Dr. Dan Hayden •
Is it possible to be thankful in the midst of crisis and adversity? Human nature screams, No. God whispers, Yes!
The key to having a thankful spirit during a difficult situation is perspective. If you feel that you are alone and abandoned to your circumstance, you undoubtedly will be fearful and anxious. But suppose you knew that someone was there to help – someone who had the resources and strength to make a difference. Fear would be replaced by hope and an anxious spirit would dissolve into thanksgiving. That is the message of God from the pen of the apostle Paul.
In Philippians 4:6-7 Paul writes, “Do not be anxious about anything, but in everything by prayer and supplication with thanksgiving let your requests be made known to God. And the peace of God, which surpasses all understanding, will guard your hearts and minds in Christ Jesus.”
So in hard times do you pray with a thankful spirit? Are you thankful to God for His sustaining grace in every situation, good and bad? Well, if not, I have to tell you that you’ll never experience peace without thanksgiving.
The word for thanksgiving here in the original Greek text is the word eucharistia – “to show favor for what is good; to be thankful or full of thanks and praise.” The prefix eu means good, and the noun to which it is attached, charis, means favor, or grace. So the word eucharistia has the idea of expressing good favor toward someone, or in other words, to be thankful. This is the word from which we get the word, Eucharist (the celebration of the Lord’s table). When we celebrate the Eucharist (the communion), we are literally expressing thanks or good favor to Christ for His sacrifice for our sins.
Now, the text says that when we make our requests to God by the means of prayer and supplication, we are to do it with thanksgiving. In other words, we are to come to God with a positive spirit. We need to be thankful for who He is. We need to be thankful that He’s interested in our situation. We need to be thankful that He’s there for us, and that we can rely upon Him to meet our needs. The point is this: if we want to be relieved of our worry and to experience the wonderful peace of God, then we have to bring everything to God in prayer – wrapped in the spirit of thanksgiving.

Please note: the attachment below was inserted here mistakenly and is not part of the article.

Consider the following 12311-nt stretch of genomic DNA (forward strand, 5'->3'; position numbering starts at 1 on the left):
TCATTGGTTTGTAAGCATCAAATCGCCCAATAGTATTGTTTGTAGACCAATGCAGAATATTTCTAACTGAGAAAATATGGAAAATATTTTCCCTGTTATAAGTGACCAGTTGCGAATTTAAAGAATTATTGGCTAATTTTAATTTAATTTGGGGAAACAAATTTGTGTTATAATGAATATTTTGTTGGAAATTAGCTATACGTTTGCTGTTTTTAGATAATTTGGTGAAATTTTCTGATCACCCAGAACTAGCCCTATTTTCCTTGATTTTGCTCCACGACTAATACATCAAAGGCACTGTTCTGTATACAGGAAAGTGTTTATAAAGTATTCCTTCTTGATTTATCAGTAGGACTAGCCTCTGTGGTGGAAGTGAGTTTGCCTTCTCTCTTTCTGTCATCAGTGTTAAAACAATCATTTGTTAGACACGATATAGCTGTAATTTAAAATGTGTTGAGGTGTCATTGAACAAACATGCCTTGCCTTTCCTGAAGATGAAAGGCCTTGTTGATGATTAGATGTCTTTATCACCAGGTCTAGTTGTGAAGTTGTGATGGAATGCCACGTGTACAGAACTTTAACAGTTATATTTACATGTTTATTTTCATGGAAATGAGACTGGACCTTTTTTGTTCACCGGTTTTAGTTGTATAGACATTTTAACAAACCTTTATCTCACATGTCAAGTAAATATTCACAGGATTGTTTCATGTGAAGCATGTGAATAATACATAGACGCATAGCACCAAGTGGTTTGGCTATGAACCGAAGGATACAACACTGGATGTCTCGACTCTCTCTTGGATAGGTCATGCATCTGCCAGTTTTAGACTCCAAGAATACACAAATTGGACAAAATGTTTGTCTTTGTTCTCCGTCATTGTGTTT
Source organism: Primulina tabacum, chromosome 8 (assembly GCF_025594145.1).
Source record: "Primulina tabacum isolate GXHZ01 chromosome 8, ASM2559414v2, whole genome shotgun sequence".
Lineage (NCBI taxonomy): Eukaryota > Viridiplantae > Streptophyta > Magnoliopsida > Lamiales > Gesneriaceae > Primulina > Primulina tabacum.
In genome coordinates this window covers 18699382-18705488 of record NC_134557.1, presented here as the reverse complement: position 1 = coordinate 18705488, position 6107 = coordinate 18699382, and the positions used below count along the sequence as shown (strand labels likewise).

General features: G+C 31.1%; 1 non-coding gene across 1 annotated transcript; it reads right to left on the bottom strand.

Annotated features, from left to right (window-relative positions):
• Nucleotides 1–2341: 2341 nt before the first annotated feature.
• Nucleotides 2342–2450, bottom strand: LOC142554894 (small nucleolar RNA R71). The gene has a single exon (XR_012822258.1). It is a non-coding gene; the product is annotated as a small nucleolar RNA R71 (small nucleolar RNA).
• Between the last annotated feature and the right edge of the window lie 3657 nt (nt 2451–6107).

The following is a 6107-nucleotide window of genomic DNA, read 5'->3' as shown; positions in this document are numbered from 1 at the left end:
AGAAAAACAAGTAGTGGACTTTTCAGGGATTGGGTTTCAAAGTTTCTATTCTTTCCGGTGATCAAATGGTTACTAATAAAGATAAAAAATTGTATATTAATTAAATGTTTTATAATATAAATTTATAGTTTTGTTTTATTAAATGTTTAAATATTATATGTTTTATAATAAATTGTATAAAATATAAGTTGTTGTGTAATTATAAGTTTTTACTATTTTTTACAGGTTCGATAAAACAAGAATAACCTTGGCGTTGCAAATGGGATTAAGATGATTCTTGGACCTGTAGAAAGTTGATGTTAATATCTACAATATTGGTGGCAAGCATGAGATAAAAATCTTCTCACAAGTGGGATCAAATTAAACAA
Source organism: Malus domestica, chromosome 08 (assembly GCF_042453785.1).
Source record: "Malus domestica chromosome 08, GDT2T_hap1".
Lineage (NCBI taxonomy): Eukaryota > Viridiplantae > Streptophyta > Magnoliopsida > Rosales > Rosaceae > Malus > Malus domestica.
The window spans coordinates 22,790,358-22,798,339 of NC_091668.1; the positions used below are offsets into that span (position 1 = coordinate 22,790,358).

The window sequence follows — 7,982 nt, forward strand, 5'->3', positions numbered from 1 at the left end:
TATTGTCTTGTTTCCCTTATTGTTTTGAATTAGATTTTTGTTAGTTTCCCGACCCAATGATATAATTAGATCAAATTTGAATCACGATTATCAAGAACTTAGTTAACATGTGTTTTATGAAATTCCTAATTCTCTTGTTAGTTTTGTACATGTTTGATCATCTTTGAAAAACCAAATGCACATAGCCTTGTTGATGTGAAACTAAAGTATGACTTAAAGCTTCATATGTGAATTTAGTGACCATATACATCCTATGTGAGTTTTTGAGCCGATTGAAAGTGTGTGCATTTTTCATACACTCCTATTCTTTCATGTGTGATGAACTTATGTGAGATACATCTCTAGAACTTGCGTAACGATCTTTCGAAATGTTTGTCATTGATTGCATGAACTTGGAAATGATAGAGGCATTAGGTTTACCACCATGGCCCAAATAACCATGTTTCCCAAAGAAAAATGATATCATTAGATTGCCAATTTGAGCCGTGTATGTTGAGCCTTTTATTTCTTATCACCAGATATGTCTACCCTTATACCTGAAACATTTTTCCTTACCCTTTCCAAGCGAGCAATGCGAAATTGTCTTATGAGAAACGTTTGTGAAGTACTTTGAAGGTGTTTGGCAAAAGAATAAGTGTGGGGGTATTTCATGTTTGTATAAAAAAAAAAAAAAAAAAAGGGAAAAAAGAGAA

Anyone who studies the lives of the early American pilgrims realizes the tough times in which they lived. Difficult winters in the northeast threatened their very survival, as did sickness and the hostile environment around them. Living off the land meant long hours of arduous work; and with none of our modern conveniences, simply securing the basics of life (shelter, food and clothing) demanded all of their time and energy.
Yet they were sustained by a strong faith in the goodness of God. So, at the end of the harvest season they took the time to express their gratitude to God for His provision of their needs. In hard and difficult times, the pilgrims still lived with a sense of thanksgiving.
Well, that is what God is asking us to do. You see, we can either complain about the hard times (with an anxious spirit about the future), or we can lay all of our concerns before Him in thankful prayer that Christ is with us in every circumstance and at all times to strengthen and encourage us.
So, there it is. This isn’t philosophical idealism. It’s a realistic promise from God that thankful prayer will replace anxiety with an unbelievable peace.
Hey, remember: Thanksgiving isn’t just a holiday – it is an attitude.